Phage Therapy as a Tool for Control of Foodborne Diseases: Advantages and Limitations
Pp. 114-143 (30)
S. Pacios-Michelena, R. Rodríguez-Herrera, A. C. Flores-Gallegos, M.L Chávez González, E.P. Segura-Ceniceros, R. Ramos-González and A. Ilyina
It is estimated that only in USA, foodborne pathogens cause 48 million
illnesses, with 128,000 hospitalizations and 3,000 deaths each year. The growing global
emergence of multi-drug-resistant infections raises the need to find alternative methods
for the effective treatment of infectious illnesses. Phages possess properties that make
them interesting but challenging candidates for different applications, including phage
therapy against foodborne bacteria. The results of different clinical studies confirm the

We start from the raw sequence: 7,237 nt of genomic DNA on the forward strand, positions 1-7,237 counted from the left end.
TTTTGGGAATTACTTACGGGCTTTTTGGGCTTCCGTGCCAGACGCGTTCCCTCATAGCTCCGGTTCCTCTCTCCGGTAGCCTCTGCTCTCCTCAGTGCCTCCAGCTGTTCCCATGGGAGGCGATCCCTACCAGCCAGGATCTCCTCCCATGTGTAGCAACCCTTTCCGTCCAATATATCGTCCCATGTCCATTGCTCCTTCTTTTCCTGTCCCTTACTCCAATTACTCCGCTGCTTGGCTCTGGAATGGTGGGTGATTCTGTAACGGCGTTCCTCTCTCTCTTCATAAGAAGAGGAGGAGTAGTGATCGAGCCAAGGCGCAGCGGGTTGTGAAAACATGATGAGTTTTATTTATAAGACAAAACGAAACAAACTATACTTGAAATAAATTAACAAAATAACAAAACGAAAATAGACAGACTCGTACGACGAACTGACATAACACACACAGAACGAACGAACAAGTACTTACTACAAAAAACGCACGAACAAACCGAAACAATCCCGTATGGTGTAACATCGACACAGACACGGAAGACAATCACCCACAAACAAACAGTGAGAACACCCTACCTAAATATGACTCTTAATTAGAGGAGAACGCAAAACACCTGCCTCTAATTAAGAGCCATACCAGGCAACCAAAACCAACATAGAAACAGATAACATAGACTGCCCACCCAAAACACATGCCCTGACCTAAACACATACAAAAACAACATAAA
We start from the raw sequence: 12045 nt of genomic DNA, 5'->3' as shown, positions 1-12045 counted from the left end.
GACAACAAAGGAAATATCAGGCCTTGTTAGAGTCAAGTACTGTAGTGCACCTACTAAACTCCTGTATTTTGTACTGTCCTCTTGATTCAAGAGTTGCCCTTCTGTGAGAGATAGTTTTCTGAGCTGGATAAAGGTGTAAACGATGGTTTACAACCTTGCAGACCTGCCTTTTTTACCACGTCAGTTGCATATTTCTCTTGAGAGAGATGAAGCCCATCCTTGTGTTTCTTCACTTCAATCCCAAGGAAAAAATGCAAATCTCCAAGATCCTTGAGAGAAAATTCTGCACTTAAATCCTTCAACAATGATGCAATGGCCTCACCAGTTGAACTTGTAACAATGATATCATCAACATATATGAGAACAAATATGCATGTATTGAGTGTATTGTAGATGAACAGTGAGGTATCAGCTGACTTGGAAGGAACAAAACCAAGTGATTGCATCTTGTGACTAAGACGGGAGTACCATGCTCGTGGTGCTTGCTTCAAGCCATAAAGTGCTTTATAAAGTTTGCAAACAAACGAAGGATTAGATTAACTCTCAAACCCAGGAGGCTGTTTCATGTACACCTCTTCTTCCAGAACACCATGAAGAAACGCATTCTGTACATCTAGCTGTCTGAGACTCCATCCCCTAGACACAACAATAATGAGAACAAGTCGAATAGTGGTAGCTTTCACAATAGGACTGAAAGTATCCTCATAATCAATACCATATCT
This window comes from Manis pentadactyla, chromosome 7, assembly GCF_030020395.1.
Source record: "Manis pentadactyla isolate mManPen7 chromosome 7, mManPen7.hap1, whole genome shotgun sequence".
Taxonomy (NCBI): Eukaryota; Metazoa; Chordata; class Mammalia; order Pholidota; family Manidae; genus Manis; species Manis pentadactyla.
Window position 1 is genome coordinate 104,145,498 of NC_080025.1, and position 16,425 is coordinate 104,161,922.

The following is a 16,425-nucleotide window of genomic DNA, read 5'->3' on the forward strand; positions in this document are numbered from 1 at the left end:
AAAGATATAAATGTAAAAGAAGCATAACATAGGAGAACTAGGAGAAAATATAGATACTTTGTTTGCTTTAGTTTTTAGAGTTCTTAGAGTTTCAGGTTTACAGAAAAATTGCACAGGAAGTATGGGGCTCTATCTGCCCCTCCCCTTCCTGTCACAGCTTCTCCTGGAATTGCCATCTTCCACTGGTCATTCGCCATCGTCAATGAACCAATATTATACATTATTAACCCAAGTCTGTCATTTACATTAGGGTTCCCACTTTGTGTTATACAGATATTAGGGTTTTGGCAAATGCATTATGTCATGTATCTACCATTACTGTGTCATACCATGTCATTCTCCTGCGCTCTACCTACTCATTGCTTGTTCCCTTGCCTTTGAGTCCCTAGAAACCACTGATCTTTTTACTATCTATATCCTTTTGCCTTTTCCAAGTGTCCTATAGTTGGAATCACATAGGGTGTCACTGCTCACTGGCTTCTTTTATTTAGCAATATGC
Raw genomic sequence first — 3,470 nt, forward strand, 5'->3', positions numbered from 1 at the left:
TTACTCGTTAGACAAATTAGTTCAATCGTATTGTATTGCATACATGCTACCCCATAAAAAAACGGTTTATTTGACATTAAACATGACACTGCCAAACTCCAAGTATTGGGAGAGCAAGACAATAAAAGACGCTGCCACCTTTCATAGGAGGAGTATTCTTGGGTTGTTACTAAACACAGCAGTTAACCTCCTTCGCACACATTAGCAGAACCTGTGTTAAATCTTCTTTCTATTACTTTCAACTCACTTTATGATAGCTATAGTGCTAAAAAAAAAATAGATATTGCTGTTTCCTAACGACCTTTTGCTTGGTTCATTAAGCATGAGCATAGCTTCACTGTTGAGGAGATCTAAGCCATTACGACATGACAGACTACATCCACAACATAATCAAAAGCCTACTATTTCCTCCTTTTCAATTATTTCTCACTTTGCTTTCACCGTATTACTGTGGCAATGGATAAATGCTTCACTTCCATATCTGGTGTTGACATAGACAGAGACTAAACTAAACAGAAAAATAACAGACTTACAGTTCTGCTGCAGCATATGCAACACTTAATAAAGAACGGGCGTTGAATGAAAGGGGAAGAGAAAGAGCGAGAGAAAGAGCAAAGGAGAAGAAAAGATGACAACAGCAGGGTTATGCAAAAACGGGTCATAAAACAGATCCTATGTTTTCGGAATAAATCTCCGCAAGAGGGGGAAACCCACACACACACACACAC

safety and efficiency of the use of bacteriophages for this purpose. Bacteriophage
applications include water and food safety, agriculture and animal health. There are
already several products available in the market. Studies indicate that phages have
potent immunomodulatory and anti-inflammatory properties, and are recognized as an
important part of the immune system. The use of bacteriophages for the control of
foodborne infections should lead to promising alternative therapy. This review focuses
on the application of bacteriophages as an antimicrobial alternative for therapies
against antibiotic-resistant bacterial infections.
Antibiotic-resistant bacteria, Antimicrobial, Bacteria, Bacteriophage,
Biological control, Food, Foodborne pathogens, Foodborne diseases, Phage
therapy, Safety food.
Nanobioscience Research Group. Postgraduate Program in Food Science and Technology. Faculty of Chemical Sciences of the Autonomous University of Coahuila. Blvd. V. Carranza e Ing. José Cárdenas V., Col. República, Saltillo, CP 25280, Coahuila, Mexico.